Dr. Barnett is also currently working on a new program that will give instructors the opportunity to visit the classrooms of their colleagues who are doing innovative, interactive teaching in the challenging large-lecture format. The program will pilot this fall, allowing participating instructors to visit classes of their choice from a list, then meet with those professors to talk about the methods they are using, why they use them, and how they impact students’ learning. Ideally, participants will get ideas and have conversations that will enable them to bring some new strategies to their own teaching of large classes. Dr. Barnett cites the importance of consulting with fellow teachers: “It is one thing for me and my staff to extol the benefits, for example, of using the rapid response systems or ‘clickers’ to get students thinking and engaged in a large lecture hall, but it’s another actually to see how a colleague uses them successfully.”
As the center grows and adds staff, it will also offer one-on-one consultation services to instructors, along with classroom observation and feedback. She believes that busy faculty should be able to make an appointment to talk about a teaching issue, whenever the need arises: “The assignment design workshop may not be offered the week that you really need it.” As for classroom observation and feedback, she adds, “I’ve now seen this process invigorate many people’s teaching. If we do our job well, we help instructors build on their strengths, innovating in ways that fit their teaching goals and personas.” Another top priority moving forward is the Gen-Ed initiative. She believes the TLC needs to stand by faculty as they design and pilot innovative new courses, and then as they assess and consider how to improve them year to year.
Her longer-term goals include expanding TLC programming for TAs. One exciting initiative would implement a pedagogy certificate program, through which Temple will gain more recognition for producing excellent scholar-teachers. In addition to participating in TLC programming and getting classroom observation and feedback, certificate seekers would get support creating materials that are often expected on the academic job market: statements of teaching philosophy, well-designed course syllabi, and other elements of a teaching portfolio.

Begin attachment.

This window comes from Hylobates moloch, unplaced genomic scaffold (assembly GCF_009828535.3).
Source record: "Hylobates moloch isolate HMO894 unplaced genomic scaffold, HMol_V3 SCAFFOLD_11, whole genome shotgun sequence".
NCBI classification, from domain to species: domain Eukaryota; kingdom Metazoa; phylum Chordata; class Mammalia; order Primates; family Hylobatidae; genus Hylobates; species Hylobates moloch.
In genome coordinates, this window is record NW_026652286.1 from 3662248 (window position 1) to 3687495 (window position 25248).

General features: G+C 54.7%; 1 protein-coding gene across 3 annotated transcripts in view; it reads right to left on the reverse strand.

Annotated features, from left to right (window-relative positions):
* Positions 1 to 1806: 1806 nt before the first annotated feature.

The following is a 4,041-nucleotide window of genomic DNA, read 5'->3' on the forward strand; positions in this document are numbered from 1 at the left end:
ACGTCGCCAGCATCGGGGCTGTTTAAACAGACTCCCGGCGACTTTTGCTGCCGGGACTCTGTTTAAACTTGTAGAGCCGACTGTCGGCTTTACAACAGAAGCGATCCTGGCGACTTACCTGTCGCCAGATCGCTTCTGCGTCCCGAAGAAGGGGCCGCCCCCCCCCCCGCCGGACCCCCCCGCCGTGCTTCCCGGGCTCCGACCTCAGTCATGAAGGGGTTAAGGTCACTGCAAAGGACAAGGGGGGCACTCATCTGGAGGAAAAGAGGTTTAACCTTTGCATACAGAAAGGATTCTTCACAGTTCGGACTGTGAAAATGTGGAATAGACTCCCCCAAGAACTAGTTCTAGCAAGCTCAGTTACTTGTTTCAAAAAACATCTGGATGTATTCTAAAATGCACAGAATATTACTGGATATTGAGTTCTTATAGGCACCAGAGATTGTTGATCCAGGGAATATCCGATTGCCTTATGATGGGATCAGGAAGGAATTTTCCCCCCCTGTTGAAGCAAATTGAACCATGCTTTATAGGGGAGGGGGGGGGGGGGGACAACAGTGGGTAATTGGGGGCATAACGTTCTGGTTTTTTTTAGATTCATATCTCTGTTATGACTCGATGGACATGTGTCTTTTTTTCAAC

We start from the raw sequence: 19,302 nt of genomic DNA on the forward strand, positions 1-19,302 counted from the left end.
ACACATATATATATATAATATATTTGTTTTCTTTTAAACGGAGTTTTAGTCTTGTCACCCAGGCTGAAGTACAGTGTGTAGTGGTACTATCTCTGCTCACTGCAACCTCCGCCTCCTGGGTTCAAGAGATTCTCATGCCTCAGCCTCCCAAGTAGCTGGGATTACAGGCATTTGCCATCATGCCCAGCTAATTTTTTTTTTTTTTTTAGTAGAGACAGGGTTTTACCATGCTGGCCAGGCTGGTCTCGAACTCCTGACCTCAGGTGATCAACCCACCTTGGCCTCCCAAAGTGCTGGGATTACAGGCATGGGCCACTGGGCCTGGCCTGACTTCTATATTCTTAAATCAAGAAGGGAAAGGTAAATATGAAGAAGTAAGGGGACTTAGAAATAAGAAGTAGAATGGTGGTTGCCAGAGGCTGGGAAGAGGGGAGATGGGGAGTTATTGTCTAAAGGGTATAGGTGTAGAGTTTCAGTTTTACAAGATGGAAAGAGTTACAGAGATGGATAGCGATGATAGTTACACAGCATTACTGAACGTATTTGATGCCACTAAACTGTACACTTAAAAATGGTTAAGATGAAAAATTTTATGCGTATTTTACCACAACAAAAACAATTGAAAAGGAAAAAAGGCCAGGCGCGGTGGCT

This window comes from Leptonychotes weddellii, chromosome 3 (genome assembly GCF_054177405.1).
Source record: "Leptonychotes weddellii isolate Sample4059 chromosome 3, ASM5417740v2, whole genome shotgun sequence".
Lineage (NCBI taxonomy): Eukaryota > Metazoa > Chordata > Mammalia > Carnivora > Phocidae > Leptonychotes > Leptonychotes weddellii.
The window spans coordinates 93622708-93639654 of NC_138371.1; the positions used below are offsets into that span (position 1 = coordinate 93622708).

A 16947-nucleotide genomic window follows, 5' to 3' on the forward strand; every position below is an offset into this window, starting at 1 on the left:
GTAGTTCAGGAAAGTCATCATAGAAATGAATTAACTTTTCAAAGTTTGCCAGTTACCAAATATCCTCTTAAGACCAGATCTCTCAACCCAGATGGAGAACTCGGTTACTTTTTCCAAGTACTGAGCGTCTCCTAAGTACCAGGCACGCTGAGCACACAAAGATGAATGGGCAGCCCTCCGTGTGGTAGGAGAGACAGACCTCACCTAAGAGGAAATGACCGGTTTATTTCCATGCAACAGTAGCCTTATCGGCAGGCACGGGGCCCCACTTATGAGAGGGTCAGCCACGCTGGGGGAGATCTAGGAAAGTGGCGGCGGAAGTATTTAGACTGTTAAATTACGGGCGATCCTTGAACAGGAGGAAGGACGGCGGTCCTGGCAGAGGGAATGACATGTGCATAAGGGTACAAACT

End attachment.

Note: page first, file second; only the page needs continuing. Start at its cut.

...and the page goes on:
Prior to moving into an administrative role, Dr. Barnett received awards for teaching excellence. When asked why she decided to shift to administration, she replied that after having finished her book and knowing that her tenure was secure, she had more time to reflect on what she most loved about her career and what she wanted to do next. She recalls, “I always wanted to be a teacher; when I was young, I even had a play schoolhouse on my back porch where I somehow convinced neighborhood kids to come study globes and draw letters. And it turned out I was well suited to getting things done, in collaboration with other people.”
For instance, she chaired a committee to revise USC’s African American Studies curriculum and enthusiastically embraced the challenge of thinking about what the students needed to learn and how the curriculum could be designed to get them there. This experience convinced her that departmental service, and then a position of greater administrative responsibility, would be a good way to make a difference using her interests and skills. Adding to this a desire for urban life, and the ability to choose where she lived, solidified her decision to move to Philadelphia and work in administration. “I am motivated knowing that my work can affect more students; I will continue to teach, and by supporting all of the university’s instructors, my work as an educator extends beyond my own classrooms.”
Since taking the job here and relieved of her grueling commute to Princeton, Dr. Barnett is finding more time to become involved in the community. She would like to go back to some work she was doing with the Center for Literacy’s adult high school diploma program before she started her commuting life. Another thing for which she now has time, she happily adds, is gardening: “When I got the job at Temple, one of the first things I did was get a plot in my community garden. I now actually have time to water it before or after work since I don’t have to commute 110 miles a day.” As for her colleagues at Temple, we are thankful that Pamela Barnett has planted roots, quite literally, in our neighborhood, and we look forward to the contributions she will make to this center and to the Temple University community.